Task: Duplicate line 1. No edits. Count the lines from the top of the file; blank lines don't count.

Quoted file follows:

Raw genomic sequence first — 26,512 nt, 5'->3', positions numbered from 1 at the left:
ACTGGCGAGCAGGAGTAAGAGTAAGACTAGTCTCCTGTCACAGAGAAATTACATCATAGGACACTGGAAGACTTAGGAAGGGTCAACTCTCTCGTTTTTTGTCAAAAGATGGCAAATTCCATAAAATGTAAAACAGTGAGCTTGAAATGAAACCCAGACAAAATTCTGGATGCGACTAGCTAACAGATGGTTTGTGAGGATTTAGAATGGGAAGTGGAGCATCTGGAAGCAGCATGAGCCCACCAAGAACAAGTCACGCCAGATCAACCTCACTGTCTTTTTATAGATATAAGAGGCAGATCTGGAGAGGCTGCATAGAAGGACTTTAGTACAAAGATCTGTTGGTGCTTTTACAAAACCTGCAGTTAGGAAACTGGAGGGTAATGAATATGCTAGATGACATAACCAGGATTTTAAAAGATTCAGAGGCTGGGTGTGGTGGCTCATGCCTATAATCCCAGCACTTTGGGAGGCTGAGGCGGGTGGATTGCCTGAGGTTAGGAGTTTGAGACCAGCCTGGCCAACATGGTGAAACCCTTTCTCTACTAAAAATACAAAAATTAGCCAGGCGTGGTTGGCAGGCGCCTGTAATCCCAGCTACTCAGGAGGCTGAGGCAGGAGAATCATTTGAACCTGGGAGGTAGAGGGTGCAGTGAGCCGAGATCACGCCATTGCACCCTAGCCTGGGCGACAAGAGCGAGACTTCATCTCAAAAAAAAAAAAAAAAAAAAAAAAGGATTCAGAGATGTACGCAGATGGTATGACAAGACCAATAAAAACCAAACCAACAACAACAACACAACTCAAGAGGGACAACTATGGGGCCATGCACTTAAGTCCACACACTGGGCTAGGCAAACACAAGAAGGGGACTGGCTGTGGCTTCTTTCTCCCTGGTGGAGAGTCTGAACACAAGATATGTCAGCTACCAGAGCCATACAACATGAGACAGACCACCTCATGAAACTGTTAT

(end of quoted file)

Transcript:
Raw genomic sequence first — 26,512 nt, 5'->3', positions numbered from 1 at the left: